The message of the late 80s and early 90s was that “trickle-down economics” had failed to actually trickle down.  The message for the remaining days of this campaign should be that average voters deserve a governemnt that makes all players in the system assume their fair share of risk.

Sentences That Worry Me

15 Sep

Perhaps if I had more experience with financial markets, I wouldn’t be as concerned, but as it stands this sort of thing doesn’t sound good:

$$$ With Merrill Lynch, Lehman Brothers and Bear Stearns gone, everyone is asking whether Morgan Stanley and Goldman Sachs will survive as independent investment banks.

And these from Felix Salmon:

If you’re looking for silver linings, it’s clearly the investment banks which are most worried right now, not the big commercial banks in Europe or even in the US (Wells Fargo). When Wall Street’s alpha males stop competing and start cooperating like this, you know you’re living in historic times.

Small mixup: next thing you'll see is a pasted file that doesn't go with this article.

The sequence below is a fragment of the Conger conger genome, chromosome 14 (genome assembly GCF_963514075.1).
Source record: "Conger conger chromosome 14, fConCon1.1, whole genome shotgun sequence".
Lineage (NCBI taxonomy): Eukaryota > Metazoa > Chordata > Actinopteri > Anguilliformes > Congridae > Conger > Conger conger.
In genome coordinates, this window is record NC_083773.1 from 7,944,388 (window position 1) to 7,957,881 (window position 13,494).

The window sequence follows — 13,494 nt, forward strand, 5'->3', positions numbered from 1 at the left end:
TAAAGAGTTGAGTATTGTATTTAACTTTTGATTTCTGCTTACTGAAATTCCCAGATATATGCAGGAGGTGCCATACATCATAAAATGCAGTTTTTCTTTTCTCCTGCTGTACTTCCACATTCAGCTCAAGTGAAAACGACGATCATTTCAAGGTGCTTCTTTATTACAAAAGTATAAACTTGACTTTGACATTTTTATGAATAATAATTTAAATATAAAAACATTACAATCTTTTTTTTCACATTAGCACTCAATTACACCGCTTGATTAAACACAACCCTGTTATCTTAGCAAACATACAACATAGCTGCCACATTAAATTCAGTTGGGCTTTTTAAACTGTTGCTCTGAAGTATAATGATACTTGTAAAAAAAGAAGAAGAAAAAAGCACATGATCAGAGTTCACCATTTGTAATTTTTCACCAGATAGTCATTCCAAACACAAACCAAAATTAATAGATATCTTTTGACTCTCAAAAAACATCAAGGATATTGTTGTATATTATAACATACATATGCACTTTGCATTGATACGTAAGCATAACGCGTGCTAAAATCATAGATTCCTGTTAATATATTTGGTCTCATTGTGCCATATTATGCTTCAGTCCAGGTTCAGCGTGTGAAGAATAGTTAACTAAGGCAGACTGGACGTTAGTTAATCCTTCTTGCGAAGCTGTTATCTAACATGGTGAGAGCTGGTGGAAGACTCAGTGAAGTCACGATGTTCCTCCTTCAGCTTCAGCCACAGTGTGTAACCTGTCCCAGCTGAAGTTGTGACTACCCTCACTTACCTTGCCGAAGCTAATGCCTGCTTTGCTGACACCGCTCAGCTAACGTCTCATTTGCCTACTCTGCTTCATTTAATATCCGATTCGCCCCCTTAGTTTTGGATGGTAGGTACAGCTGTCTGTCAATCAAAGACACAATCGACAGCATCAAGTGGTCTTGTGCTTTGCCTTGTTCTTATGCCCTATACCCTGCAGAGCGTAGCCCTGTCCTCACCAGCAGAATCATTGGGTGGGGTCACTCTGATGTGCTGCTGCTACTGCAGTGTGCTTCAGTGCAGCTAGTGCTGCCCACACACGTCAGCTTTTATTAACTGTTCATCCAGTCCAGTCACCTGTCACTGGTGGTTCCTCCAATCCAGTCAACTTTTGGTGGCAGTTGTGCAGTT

Hopefully not too historic.

I Believe in Dylan Matthews

15 Sep

You’ve got to support a guy who is fake-running to be a UC representative at Harvard and references Thomas Carlyle as part of his biography:

In fact, if Thomas Carlyle were to have met Dylan, he would have hanged himself in despair at the impossibility of achieving such greatness. And Thomas Carlyle was a total baller.

Walt Whitman would agree, and Whitman was the OG of American poetry in addition to being a super-pimp¹, so he would know.

¹When you think about it, a good 50% of Leaves of Grass says as much.